A motion to compel must consist of at least four documents. Here’s a handy checklist to be sure that you’ve got all your motion papers set to go. Continue reading
The following is a guest blog post by Anderson Franco, who practices landlord-tenant, personal injury, and general litigation throughout the Bay Area.
Before filing a lawsuit, a plaintiff should always consider whether to try for settlement. If settlement is the goal, then a settlement demand letter becomes a key negotiation tool. A settlement demand letter explains to the opposing party why they should pay money to settle the case immediately rather than litigating through the court system. Continue reading
Before we say goodbye to 2018, take a look at some of the most popular posts from the past year. Continue reading
The California legislature has enacted new laws that may affect your litigation practice. Here are some of the key statutory changes you need to know about. Continue reading
The following is a guest blog post by Renee Galente Stackhouse. Renee is the founder and trial lawyer at Stackhouse, APC, where she focuses on plaintiff’s personal injury and military defense in San Diego. She is the immediate past President of California Women Lawyers, President of the CWL Foundation, Chair of the CLA SSF Section, and sits on the Board of the San Diego County Bar Association.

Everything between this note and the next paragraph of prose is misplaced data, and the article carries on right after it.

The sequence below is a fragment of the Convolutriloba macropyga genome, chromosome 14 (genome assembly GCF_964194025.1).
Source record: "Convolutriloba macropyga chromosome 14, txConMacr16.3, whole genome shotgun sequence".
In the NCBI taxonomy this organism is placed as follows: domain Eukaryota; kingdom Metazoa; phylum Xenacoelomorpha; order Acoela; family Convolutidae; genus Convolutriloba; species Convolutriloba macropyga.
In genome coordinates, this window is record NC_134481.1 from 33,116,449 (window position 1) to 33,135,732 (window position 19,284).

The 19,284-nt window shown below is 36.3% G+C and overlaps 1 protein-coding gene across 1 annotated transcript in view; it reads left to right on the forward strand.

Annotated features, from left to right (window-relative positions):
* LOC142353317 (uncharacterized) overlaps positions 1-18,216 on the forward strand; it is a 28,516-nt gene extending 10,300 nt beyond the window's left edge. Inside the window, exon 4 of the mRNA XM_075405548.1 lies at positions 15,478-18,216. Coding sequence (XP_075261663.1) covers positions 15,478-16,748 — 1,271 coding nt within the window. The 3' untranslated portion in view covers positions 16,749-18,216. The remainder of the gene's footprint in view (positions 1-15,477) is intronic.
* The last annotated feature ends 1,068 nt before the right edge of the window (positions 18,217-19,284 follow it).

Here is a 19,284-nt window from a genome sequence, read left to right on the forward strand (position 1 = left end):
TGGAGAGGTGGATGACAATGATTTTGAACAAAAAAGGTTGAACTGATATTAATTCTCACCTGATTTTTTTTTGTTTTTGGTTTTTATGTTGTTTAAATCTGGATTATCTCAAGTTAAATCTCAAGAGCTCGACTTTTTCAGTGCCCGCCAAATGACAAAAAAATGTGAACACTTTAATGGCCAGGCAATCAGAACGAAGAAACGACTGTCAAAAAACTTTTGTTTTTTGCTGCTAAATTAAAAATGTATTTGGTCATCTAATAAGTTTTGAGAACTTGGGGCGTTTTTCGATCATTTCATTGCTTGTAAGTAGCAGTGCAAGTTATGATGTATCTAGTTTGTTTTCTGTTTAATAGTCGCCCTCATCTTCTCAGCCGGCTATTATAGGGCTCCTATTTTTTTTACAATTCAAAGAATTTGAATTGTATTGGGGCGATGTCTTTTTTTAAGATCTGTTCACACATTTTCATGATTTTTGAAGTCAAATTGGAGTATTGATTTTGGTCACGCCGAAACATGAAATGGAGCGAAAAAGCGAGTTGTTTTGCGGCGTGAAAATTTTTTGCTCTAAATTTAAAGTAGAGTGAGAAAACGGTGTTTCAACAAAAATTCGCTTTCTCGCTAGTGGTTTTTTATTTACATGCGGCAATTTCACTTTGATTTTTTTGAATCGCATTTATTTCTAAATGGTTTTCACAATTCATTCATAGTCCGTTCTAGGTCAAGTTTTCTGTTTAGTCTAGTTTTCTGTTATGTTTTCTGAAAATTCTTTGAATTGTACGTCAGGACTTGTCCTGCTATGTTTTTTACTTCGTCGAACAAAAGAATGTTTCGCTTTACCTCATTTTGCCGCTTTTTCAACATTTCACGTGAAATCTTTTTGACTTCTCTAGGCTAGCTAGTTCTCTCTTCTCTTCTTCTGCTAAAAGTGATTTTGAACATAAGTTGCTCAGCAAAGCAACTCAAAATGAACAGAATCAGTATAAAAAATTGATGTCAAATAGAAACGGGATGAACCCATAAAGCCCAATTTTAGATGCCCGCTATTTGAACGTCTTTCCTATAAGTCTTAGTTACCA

You would be surprised how easy it is to find public information on the Internet. Or maybe you wouldn’t, given the many stories of jobs lost and cases jeopardized by social media posts. Using Google and social media searches on parties and witnesses can be very helpful to your case, but make sure you don’t overstep. Continue reading
You’re 30 days from your trial date. Maybe it’s been a while since you’ve gotten this close, or maybe it’s your first time. Don’t worry—here’s a handy chart setting out what you need to do. Continue reading
When taking the deposition of a party, make sure to cover these five areas. Continue reading
Complaints must include a statement of facts constituting a cause (or causes) of action. CCP §§425.10(a)(1), 430.10(e). For those new to litigation, you may be tempted to just get a complaint from a colleague and replace the allegations with your case’s facts. This can be risky if you don’t know the rules that apply to drafting allegations. Continue reading
Whether intentional or not, you may not get an answer to your question in a deposition. How you handle a nonresponsive answer should usually follow this five-step process. Continue reading